LittleBigPlanet PS Vita: Sony’s Answer to Super Mario Maker, Before Super Mario Maker

LittleBigPlanet PS Vita is a 2D Platformer / Level Editor developed by Double Eleven and Tarsier Studios with the help of Sony’s internal developers. It was published by Sony for the PlayStation Vita in 2012.

It’s been a while since I’ve talked about the PlayStation Vita… let’s fix that!

If you’ve owned a Sony console over the last 10 years, then you’ve probably seen Sackboy, the brown sock puppet with a goofy smile. His game, LittleBigPlanet, made its debut on the PlayStation 3 and the series has had at least one installment on every Sony console ever since. Half of the game is a traditional 2D platformer, and the other half is a level editor that allows you to create your own levels, share them online, and play other peoples’ creations. It’s Sony’s Super Mario Maker, before Nintendo ever attempted the idea. For once, Sony showed up with something innovative that Nintendo would later copy!

Let’s talk about the first half… first. LittleBigPlanet has an on-the-nose message of celebrating imagination, to the point where the story mode feels almost like a glorified ad for the level editor. An evil mastermind called The Puppeteer has taken over the planet by making uninspired copies of puppets instead of true characters that feel and think on their own. It’s up to Sackboy to save the planet and its denizens. If you’re me, then you’d interpret the story as an allegorical critique on the gaming industry as a whole, where callous businessmen order out lifeless products for the masses. And in this case, Sackboy would be… game developer unions? I’m not sure. I’ll have to get back to you on that part.

Sackboy himself has a barebones control scheme. The game doesn’t so much emphasize a moveset as it does level mechanics. You won’t be pulling off any cool flips or wall jumps without a bit of environmental help. For example, one world consists of a series of grappling hook challenges, while another focuses on touch panels (that you literally touch to move). Like Tearaway, LittleBigPlanet utilizes a lot of the Vita’s touch and gyro controls. You’ll likely be using the face buttons to actually jump about half of the time. These gimmicks would be frustrating… but thankfully Sackboy’s simple controls make them inoffensive.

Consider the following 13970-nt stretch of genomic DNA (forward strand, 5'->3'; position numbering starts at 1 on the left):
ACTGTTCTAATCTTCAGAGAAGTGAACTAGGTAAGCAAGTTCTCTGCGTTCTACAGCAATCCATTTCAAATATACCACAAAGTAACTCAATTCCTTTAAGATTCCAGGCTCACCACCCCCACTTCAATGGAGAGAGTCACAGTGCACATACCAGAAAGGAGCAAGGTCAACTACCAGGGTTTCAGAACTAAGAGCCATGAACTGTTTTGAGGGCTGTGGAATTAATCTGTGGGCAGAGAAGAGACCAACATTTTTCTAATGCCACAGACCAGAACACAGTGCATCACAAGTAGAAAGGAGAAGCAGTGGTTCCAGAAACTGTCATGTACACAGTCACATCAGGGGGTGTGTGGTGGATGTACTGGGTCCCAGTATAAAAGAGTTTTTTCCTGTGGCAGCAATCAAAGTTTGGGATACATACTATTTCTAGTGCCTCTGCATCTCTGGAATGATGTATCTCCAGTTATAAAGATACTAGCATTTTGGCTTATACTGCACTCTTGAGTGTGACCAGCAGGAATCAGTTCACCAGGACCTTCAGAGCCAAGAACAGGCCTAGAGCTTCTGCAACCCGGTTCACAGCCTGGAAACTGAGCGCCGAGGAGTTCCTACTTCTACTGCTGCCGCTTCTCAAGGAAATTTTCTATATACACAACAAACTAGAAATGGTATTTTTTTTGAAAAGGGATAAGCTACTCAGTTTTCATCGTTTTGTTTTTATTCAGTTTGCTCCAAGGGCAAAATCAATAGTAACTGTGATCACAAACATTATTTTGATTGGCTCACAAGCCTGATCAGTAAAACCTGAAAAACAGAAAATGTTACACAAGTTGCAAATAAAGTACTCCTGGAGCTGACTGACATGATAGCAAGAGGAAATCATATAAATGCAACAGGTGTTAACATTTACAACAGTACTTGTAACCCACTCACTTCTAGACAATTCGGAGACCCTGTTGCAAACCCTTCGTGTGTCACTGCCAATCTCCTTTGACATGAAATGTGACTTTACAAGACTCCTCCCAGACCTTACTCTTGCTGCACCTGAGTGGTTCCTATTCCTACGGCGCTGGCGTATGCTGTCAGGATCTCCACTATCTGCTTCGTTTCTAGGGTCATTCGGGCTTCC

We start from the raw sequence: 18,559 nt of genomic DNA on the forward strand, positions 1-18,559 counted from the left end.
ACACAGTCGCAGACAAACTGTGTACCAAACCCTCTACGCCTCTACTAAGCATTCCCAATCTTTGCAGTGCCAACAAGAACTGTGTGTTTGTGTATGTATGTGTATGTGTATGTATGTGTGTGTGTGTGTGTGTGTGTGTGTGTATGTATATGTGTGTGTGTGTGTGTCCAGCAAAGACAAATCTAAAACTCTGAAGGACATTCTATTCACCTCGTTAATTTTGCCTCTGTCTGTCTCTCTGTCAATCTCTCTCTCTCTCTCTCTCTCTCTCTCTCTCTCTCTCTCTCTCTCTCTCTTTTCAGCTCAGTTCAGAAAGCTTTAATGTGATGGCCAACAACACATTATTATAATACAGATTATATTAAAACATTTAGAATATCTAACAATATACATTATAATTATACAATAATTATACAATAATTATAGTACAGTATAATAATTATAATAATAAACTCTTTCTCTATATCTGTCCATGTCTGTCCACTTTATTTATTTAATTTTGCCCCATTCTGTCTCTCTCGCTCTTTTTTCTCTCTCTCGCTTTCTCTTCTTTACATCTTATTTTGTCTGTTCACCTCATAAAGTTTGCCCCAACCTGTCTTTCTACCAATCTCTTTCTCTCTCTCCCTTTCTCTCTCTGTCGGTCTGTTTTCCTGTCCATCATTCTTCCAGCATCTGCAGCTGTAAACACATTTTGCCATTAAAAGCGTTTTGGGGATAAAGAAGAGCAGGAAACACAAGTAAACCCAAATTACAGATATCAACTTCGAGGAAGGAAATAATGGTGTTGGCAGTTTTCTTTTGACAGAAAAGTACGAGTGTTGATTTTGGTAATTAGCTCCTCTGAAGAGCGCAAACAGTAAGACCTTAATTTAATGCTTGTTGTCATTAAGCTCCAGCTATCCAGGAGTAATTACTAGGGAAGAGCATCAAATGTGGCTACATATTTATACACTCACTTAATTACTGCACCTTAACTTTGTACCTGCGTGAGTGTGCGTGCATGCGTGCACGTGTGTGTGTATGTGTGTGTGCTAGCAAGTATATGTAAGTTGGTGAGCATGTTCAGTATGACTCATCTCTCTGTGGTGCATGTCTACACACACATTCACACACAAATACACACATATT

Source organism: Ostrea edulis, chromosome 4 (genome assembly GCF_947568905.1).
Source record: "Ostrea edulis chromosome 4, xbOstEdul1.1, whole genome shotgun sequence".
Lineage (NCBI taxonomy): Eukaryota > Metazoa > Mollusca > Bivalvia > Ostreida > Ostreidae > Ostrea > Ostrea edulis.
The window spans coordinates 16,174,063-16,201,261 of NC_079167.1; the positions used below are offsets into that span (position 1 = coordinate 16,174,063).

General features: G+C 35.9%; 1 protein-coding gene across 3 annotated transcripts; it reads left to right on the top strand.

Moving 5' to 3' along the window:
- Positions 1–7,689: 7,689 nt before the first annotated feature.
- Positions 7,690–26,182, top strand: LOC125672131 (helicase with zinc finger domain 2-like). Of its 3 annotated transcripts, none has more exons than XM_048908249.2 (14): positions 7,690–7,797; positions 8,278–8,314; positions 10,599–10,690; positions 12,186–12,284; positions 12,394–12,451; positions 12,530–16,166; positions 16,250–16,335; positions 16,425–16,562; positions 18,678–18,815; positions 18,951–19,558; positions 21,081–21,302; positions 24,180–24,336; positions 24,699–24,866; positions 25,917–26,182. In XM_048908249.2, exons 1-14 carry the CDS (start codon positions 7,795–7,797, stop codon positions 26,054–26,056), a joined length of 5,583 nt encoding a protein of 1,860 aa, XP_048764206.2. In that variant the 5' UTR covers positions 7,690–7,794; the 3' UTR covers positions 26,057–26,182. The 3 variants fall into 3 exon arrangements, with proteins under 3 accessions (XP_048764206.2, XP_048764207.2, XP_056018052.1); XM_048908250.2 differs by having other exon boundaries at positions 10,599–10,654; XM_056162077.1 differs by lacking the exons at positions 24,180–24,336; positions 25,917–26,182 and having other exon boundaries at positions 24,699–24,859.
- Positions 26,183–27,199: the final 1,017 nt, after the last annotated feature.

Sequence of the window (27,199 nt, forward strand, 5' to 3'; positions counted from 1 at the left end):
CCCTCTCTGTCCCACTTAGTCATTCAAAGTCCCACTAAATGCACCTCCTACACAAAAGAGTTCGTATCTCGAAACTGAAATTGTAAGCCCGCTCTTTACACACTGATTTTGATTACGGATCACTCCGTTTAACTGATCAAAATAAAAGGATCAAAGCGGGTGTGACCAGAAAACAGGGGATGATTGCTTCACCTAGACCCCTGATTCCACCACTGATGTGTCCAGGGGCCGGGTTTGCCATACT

The levels themselves have great ideas that develop and conclude at a satisfying pace. It was during the last few worlds, where several ideas combined together, that I felt like the game truly shone on its own as a Platformer. And the themes are all incredibly charming. One world embraces a puppet show circa 1910, while another takes you through an electronic gadget boutique from the 1980s. Scattered throughout the levels are “game assets,” in other words, things that you can unlock for the level editor. These collectibles, more than anything else, felt like not-so-subtle nudges towards the level editor menu.

Eventually, I gave into the level designers’ peer pressure and opened up the level editor. This second half to LittleBigPlanet is what truly made the series unique. Before Minecraft, before Super Mario Maker, before Dreams, novice designers across the world first made their own games thanks to this series. I liked a lot of things about the editor. You can make highly detailed and unique creations in both the foreground and the background. I can make environments in this game that I could never get with Super Mario Maker. The problem is that these levels take a lot more time to develop and test. I haven’t felt the compelling need to make my own worlds and games like I did with Mario.

The best part of the level editor, though, is being able to play other peoples’ creations. There is still a healthy creator community surrounding the game, even though it’s been several years since its release. Well… there was a really healthy community. The servers were shut down in June and they might not come back up. So unfortunately, a big feature of the game is now missing.

I’m thankful I got to play several levels while I could, but I can’t help but wonder: how in the world can you preserve a game like this? LittleBigPlanet‘s community is something you can kind of replicate with other games, but not in quite the same way. I’ve only been in it for a few months and I already miss it.

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